Medicine. Injuries caused by electric currents. Electrical injuries can generally be classified according to the power source (electrical or lightning), voltage (low voltage up to 1,000 V alternating current and up to 1,500 V direct current or high voltage), and type of current (alternating current or direct current), each of which is associated with certain injury patterns.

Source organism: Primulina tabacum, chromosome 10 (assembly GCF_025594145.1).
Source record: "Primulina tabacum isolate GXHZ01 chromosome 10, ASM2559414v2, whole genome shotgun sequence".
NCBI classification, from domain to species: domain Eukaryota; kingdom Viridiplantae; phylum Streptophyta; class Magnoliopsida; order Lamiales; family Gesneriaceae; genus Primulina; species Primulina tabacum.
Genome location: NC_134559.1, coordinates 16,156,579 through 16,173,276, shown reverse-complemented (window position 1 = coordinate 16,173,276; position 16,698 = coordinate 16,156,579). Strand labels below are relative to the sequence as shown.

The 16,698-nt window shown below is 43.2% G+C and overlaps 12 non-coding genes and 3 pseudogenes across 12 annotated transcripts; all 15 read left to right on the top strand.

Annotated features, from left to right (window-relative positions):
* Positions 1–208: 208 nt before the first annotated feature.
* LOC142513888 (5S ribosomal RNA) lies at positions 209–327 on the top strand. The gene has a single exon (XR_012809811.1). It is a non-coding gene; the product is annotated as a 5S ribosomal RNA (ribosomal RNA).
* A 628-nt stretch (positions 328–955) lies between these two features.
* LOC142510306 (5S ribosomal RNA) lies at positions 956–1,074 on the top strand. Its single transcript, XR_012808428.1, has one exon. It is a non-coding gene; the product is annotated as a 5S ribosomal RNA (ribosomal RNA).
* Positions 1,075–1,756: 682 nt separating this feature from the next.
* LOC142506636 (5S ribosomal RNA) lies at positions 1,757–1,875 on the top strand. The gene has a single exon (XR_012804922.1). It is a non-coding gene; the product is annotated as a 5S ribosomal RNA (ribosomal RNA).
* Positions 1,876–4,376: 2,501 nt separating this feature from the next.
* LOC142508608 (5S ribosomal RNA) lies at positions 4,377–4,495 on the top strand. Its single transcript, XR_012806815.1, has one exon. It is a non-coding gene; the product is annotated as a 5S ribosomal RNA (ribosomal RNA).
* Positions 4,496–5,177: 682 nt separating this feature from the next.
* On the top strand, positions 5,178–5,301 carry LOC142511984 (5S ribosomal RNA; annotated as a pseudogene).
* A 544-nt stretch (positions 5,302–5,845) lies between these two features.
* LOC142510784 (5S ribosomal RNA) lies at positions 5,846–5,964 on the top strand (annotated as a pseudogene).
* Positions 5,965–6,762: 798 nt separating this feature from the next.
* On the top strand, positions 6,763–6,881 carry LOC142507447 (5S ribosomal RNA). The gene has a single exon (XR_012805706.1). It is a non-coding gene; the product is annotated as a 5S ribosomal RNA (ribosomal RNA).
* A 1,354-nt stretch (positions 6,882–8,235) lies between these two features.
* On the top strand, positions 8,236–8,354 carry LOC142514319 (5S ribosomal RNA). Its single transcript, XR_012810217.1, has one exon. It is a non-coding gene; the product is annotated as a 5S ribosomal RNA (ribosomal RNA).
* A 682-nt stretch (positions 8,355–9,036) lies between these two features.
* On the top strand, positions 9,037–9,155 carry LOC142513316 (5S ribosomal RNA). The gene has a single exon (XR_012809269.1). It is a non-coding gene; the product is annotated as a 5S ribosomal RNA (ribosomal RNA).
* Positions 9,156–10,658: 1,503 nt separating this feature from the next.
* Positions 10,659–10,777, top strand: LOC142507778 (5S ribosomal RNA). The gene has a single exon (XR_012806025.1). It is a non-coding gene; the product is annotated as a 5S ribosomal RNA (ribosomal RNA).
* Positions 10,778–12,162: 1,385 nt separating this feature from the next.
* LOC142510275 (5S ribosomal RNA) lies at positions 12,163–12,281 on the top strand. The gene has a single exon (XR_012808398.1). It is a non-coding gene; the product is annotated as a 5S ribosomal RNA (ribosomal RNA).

The type and extent of an electrical injury is determined by voltage, current strength, resistance to flow, duration of contact with the source, pathway of flow, and type of current (alternating current or direct current). Electrical injuries can cause multiorgan dysfunction and a variety of burns and traumatic injuries, for example, burns at the contact points, cardiac arrhythmia (e.g., asystole or ventricular fibrillation), muscle paralysis, seizure, and long-term complications.